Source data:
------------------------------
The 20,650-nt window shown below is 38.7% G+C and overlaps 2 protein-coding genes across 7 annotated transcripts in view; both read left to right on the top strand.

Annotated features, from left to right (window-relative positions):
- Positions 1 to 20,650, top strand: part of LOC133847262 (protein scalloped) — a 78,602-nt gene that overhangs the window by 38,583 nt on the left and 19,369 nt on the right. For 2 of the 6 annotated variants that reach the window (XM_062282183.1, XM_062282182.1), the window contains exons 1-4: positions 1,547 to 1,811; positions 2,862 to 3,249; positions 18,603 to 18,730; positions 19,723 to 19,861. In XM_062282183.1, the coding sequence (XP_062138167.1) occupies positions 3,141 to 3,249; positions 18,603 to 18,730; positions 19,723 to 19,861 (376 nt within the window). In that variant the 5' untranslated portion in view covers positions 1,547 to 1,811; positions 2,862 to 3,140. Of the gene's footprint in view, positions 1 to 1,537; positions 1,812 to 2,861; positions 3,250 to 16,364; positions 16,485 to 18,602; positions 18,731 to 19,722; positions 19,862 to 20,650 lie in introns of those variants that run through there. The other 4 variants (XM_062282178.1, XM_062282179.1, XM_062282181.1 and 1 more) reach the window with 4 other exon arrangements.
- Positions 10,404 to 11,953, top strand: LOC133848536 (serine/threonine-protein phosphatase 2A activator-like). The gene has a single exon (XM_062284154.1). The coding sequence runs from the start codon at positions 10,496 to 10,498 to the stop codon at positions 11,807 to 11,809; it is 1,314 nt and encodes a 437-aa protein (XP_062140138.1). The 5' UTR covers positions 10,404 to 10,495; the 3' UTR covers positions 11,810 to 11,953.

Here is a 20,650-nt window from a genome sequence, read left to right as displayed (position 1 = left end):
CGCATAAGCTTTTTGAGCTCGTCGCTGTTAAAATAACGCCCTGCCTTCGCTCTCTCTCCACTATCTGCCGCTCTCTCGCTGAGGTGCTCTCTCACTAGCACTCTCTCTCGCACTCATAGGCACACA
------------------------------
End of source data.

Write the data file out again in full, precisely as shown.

The 20,650-nt window shown below is 38.7% G+C and overlaps 2 protein-coding genes across 7 annotated transcripts in view; both read left to right on the top strand.

Annotated features, from left to right (window-relative positions):
- Positions 1 to 20,650, top strand: part of LOC133847262 (protein scalloped) — a 78,602-nt gene that overhangs the window by 38,583 nt on the left and 19,369 nt on the right. For 2 of the 6 annotated variants that reach the window (XM_062282183.1, XM_062282182.1), the window contains exons 1-4: positions 1,547 to 1,811; positions 2,862 to 3,249; positions 18,603 to 18,730; positions 19,723 to 19,861. In XM_062282183.1, the coding sequence (XP_062138167.1) occupies positions 3,141 to 3,249; positions 18,603 to 18,730; positions 19,723 to 19,861 (376 nt within the window). In that variant the 5' untranslated portion in view covers positions 1,547 to 1,811; positions 2,862 to 3,140. Of the gene's footprint in view, positions 1 to 1,537; positions 1,812 to 2,861; positions 3,250 to 16,364; positions 16,485 to 18,602; positions 18,731 to 19,722; positions 19,862 to 20,650 lie in introns of those variants that run through there. The other 4 variants (XM_062282178.1, XM_062282179.1, XM_062282181.1 and 1 more) reach the window with 4 other exon arrangements.
- Positions 10,404 to 11,953, top strand: LOC133848536 (serine/threonine-protein phosphatase 2A activator-like). The gene has a single exon (XM_062284154.1). The coding sequence runs from the start codon at positions 10,496 to 10,498 to the stop codon at positions 11,807 to 11,809; it is 1,314 nt and encodes a 437-aa protein (XP_062140138.1). The 5' UTR covers positions 10,404 to 10,495; the 3' UTR covers positions 11,810 to 11,953.

Here is a 20,650-nt window from a genome sequence, read left to right as displayed (position 1 = left end):
CGCATAAGCTTTTTGAGCTCGTCGCTGTTAAAATAACGCCCTGCCTTCGCTCTCTCTCCACTATCTGCCGCTCTCTCGCTGAGGTGCTCTCTCACTAGCACTCTCTCTCGCACTCATAGGCACACA